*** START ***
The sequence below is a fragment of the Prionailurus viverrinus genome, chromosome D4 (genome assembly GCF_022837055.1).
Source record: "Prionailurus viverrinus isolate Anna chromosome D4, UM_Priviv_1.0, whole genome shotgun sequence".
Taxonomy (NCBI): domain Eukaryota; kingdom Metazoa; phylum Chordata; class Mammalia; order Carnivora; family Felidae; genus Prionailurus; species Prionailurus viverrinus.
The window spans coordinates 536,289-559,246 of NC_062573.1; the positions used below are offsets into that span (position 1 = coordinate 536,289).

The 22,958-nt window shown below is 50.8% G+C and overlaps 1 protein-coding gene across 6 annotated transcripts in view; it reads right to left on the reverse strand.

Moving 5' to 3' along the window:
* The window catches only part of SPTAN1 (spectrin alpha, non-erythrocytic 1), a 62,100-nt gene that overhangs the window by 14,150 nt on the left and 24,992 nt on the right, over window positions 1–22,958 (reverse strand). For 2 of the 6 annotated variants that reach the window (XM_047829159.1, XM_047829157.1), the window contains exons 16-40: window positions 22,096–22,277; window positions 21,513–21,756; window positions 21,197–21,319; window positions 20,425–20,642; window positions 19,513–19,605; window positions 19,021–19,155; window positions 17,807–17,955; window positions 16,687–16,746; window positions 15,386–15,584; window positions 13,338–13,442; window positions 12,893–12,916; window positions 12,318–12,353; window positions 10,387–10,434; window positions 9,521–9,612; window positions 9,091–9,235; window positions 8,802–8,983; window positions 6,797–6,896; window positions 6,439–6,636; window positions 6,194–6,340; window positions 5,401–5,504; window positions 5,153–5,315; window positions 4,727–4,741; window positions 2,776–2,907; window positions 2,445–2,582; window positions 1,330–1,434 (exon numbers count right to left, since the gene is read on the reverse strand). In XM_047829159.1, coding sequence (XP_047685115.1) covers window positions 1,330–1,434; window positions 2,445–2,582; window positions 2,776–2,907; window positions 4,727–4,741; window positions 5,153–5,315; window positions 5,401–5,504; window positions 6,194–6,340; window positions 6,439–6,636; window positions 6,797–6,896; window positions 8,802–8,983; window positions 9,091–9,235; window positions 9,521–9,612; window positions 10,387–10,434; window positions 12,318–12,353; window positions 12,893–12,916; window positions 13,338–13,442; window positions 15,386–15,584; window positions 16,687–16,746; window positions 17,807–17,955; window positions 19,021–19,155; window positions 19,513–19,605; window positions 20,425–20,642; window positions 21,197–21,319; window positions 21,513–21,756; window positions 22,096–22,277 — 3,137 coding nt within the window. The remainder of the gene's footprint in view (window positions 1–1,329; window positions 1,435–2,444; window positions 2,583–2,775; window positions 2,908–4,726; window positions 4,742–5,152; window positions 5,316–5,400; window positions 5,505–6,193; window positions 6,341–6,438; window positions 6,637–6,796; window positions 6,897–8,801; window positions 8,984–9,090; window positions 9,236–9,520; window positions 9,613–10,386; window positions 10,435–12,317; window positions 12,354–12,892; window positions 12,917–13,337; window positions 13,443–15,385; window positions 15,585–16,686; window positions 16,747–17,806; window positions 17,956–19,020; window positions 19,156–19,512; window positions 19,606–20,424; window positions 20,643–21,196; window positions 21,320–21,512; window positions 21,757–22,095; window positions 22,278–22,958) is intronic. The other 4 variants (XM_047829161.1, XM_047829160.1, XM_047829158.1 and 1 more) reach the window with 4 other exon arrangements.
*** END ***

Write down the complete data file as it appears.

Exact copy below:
The sequence below is a fragment of the Prionailurus viverrinus genome, chromosome D4 (genome assembly GCF_022837055.1).
Source record: "Prionailurus viverrinus isolate Anna chromosome D4, UM_Priviv_1.0, whole genome shotgun sequence".
Taxonomy (NCBI): domain Eukaryota; kingdom Metazoa; phylum Chordata; class Mammalia; order Carnivora; family Felidae; genus Prionailurus; species Prionailurus viverrinus.
The window spans coordinates 536,289-559,246 of NC_062573.1; the positions used below are offsets into that span (position 1 = coordinate 536,289).

The 22,958-nt window shown below is 50.8% G+C and overlaps 1 protein-coding gene across 6 annotated transcripts in view; it reads right to left on the reverse strand.

Moving 5' to 3' along the window:
* The window catches only part of SPTAN1 (spectrin alpha, non-erythrocytic 1), a 62,100-nt gene that overhangs the window by 14,150 nt on the left and 24,992 nt on the right, over window positions 1–22,958 (reverse strand). For 2 of the 6 annotated variants that reach the window (XM_047829159.1, XM_047829157.1), the window contains exons 16-40: window positions 22,096–22,277; window positions 21,513–21,756; window positions 21,197–21,319; window positions 20,425–20,642; window positions 19,513–19,605; window positions 19,021–19,155; window positions 17,807–17,955; window positions 16,687–16,746; window positions 15,386–15,584; window positions 13,338–13,442; window positions 12,893–12,916; window positions 12,318–12,353; window positions 10,387–10,434; window positions 9,521–9,612; window positions 9,091–9,235; window positions 8,802–8,983; window positions 6,797–6,896; window positions 6,439–6,636; window positions 6,194–6,340; window positions 5,401–5,504; window positions 5,153–5,315; window positions 4,727–4,741; window positions 2,776–2,907; window positions 2,445–2,582; window positions 1,330–1,434 (exon numbers count right to left, since the gene is read on the reverse strand). In XM_047829159.1, coding sequence (XP_047685115.1) covers window positions 1,330–1,434; window positions 2,445–2,582; window positions 2,776–2,907; window positions 4,727–4,741; window positions 5,153–5,315; window positions 5,401–5,504; window positions 6,194–6,340; window positions 6,439–6,636; window positions 6,797–6,896; window positions 8,802–8,983; window positions 9,091–9,235; window positions 9,521–9,612; window positions 10,387–10,434; window positions 12,318–12,353; window positions 12,893–12,916; window positions 13,338–13,442; window positions 15,386–15,584; window positions 16,687–16,746; window positions 17,807–17,955; window positions 19,021–19,155; window positions 19,513–19,605; window positions 20,425–20,642; window positions 21,197–21,319; window positions 21,513–21,756; window positions 22,096–22,277 — 3,137 coding nt within the window. The remainder of the gene's footprint in view (window positions 1–1,329; window positions 1,435–2,444; window positions 2,583–2,775; window positions 2,908–4,726; window positions 4,742–5,152; window positions 5,316–5,400; window positions 5,505–6,193; window positions 6,341–6,438; window positions 6,637–6,796; window positions 6,897–8,801; window positions 8,984–9,090; window positions 9,236–9,520; window positions 9,613–10,386; window positions 10,435–12,317; window positions 12,354–12,892; window positions 12,917–13,337; window positions 13,443–15,385; window positions 15,585–16,686; window positions 16,747–17,806; window positions 17,956–19,020; window positions 19,156–19,512; window positions 19,606–20,424; window positions 20,643–21,196; window positions 21,320–21,512; window positions 21,757–22,095; window positions 22,278–22,958) is intronic. The other 4 variants (XM_047829161.1, XM_047829160.1, XM_047829158.1 and 1 more) reach the window with 4 other exon arrangements.